Volume 43, Number 4, October-December 2009ROADEF 07
|Page(s)||331 - 337|
|Published online||08 October 2009|
A short note on marginal analysis of a transportation problem (Retraction article)
Department of Mathematics, Alluri Institute of Management
Sciences, Hunter Road, Hanamkonda – 506001, AP, India; email@example.com
2 Department of Mathematics, Kakatiya University, Vidyaranyapuri, Warangal – 506009, AP, India; firstname.lastname@example.org
Accepted: 17 March 2009
Editorial from the Editor-in-Chief regarding this case of plagiarism
Plagiarism is a plague that any scientific publication in any discipline should fight and eradicate all over the world. Unfortunately, if, on the one hand, the powerful search engines available on the web have helped referees to identify most of the cases, the increasing number of publications have on the other hand facilitated that dubious practice and the number of cases have increased. The case we are facing today in our journal is a severe one as the "authors" are multi-recidivists who have been identified in former plagiarized papers since 2007. M. Sreenivas and T. Srinivas have this time succeeded in obtaining the publication of a plagiarized paper in the last issue of the RAIRO journal, but their fraud has been identified very quickly by different colleagues. We will briefly recall below the history of former cases involving these two persons and expose the proofs of plagiarism about the current paper which justify its retraction from the records of the journal.
2 A history of frauds
At least four papers co-authored by Sreenivas and Srinivas have been revealed in the last two years and a report about this investigation has been published on the web page of SIAM (http://www.siam.org/journals/plagiary/index.php). The method was nearly always the same as these papers contained entire paragraphs and abstracts copied almost verbatim from preprints or old papers in the field (the Transportation area). We will only resume one of these facts which is particularly instructive: as mentioned in the SIAM report, the paper: M. Sreenivas and T. Srinivas, The transportation: more-for-less criterion, International Journal of Statistics and Management System, v. 3, n. 1–2, pp. 152–165, 2008 is indeed plagiarized from S. Storøy: The transportation paradox revisited, posted to Optimization Online September 2007. Surprisingly, the same authors have submitted the same paper in parallel to the 4OR journal in october 2007, but it was discovered to be plagiarized and was not published. The editors of that journal published an editorial in the first number of the 2009 volume (D. Bouyssou, S. Martello, F. Plastria, Plagiarism again: Sreenivas and Srinivas, and an update on Marcu, 4OR vol. 7, n°1, 2009, pp. 17–20) with a transcription of the exchange mail between them and the authors where the latter did express some weak regrets without any further justification. As said in the editorial, "this did not prevent them from submitting their plagiarized text to another well-known OR journal, namely the European Journal of Operations Research" Unfortunately enough, the 4OR editorial was published too late to prevent the publication of the present paper in RAIRO.
3 The plagiarized paper
The applied procedure for this kind of plagiarism is always the same: select and copy paragraphs and sentences from textbooks or research reports, and finally merge them in a personal form that is able to mislead the reader. The following references prove that the paper "A short note on marginal analysis of a transportation problem", published in vol. 43, n°4, pp. 331–337, has been almost entirely plagiarized:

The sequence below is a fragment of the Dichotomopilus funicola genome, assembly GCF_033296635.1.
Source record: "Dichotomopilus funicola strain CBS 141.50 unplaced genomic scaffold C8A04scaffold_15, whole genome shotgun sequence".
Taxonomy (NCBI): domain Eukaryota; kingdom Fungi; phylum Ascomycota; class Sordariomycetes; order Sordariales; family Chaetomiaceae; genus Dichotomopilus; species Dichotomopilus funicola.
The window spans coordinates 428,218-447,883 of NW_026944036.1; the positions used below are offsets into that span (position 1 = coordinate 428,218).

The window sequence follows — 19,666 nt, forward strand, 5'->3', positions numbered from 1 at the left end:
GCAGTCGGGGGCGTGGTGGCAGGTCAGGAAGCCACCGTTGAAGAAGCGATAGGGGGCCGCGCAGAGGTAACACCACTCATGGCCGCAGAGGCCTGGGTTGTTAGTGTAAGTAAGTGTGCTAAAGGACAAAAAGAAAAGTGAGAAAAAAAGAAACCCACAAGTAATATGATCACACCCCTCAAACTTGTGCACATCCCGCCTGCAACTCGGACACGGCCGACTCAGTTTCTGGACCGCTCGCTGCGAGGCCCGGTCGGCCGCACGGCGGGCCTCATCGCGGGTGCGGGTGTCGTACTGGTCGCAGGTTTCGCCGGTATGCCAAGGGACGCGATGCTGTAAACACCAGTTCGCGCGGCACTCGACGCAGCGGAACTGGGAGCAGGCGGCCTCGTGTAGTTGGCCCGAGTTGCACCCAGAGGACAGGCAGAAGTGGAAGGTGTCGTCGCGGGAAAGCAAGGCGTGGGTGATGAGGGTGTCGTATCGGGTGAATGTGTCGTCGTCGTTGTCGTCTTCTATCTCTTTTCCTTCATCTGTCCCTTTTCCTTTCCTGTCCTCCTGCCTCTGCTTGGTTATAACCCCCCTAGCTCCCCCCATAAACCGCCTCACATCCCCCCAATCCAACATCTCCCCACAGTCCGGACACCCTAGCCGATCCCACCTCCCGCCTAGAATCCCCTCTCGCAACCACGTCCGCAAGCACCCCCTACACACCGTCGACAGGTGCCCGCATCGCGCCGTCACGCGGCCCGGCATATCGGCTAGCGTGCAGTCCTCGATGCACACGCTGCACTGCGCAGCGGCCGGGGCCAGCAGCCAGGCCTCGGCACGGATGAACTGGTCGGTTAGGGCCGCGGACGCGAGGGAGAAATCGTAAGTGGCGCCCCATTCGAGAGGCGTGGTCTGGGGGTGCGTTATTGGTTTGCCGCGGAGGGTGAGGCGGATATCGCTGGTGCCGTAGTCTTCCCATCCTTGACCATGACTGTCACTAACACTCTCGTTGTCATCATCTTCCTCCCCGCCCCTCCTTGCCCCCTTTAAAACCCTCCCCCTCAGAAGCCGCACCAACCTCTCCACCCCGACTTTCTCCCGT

1. The entire abstract after the first sentence is a verbatim copy of a paragraph from "Deterministic modeling: linear optimization with applications", a set of course notes by Hossein Arsham. The paragraph in question can be found at: http://home.ubalt.edu/ntsbarsh/opre640a/partVIII.htm#rmarginalFactorPri
2. The first paragraph of the introduction is taken from course notes posted by Tim Yeager at http://sorrel.humboldt.edu/%7Eeconomic/econ104/marginal/
3. The second paragraph is taken verbatim from http://www.papercamp.com/essays/Decision-Making/3884.html
4. Section 2 is a verbatim copy from K. Murty well-known textbook: http://ioe.engin.umich.edu/people/fac/books/murty/opti_model/junior-6.pdf
5. The first illustration of section 3 is taken too from Murty’s book.
6. The first paragraph of the conclusion comes from the same source as the introduction.
7. None of the references are actually referred to in the paper.
We have asked the authors of the plagiarism to explain the situation and defend themselves. Their answer was that they found normal to refer to other research papers to present the concepts. They add that "A small misunderstanding is that the sources of the taken matter are not mentioned in the article. It never repeat again". We understand in their poor defence that they plead guilty and promise to stop plagiarizing, but the long history of frauds we have reported above shows that we cannot trust them and must ban them from publishing in RAIRO.
We hope that the plagiarism activities of Sreenivas and Srinivas will now definitively stop. The above plagiarized paper will be retracted from the electronic records of the RAIRO Journal. They are now banned from publishing in an international OR journal for the second time and their former attempts are now well referenced and diffused so that the whole community, from Transportation, Operations Research and Applied Mathematics areas, will have the right tools to foil their future submissions if any.
Acknowledgements: We thank heartily the former editors of 4OR, Denis Bouyssou, Silvano Martello and Frank Plastria for identifying the plagiarism, and Douglas Arnold, President of SIAM, for his help and advice in dealing with the present plagiarism.
© EDP Sciences, ROADEF, SMAI, 2009
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